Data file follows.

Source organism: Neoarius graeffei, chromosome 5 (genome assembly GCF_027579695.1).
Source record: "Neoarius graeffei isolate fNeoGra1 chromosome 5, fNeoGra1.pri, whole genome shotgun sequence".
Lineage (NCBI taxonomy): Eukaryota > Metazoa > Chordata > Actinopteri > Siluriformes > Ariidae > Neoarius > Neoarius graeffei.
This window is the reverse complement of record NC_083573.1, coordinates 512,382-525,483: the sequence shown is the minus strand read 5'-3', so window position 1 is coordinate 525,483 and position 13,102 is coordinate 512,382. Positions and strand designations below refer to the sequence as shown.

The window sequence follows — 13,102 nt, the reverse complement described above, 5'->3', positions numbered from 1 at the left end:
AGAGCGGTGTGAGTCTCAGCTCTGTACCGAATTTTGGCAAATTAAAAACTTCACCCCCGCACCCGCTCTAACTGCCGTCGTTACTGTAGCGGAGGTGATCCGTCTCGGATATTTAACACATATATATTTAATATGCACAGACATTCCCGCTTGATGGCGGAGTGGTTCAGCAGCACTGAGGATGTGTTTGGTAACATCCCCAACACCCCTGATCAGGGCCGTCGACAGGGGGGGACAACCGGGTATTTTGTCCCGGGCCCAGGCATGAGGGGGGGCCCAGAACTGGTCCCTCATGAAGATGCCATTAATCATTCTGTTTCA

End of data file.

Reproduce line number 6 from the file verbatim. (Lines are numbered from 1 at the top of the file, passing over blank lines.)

AGAGCGGTGTGAGTCTCAGCTCTGTACCGAATTTTGGCAAATTAAAAACTTCACCCCCGCACCCGCTCTAACTGCCGTCGTTACTGTAGCGGAGGTGATCCGTCTCGGATATTTAACACATATATATTTAATATGCACAGACATTCCCGCTTGATGGCGGAGTGGTTCAGCAGCACTGAGGATGTGTTTGGTAACATCCCCAACACCCCTGATCAGGGCCGTCGACAGGGGGGGACAACCGGGTATTTTGTCCCGGGCCCAGGCATGAGGGGGGGCCCAGAACTGGTCCCTCATGAAGATGCCATTAATCATTCTGTTTCA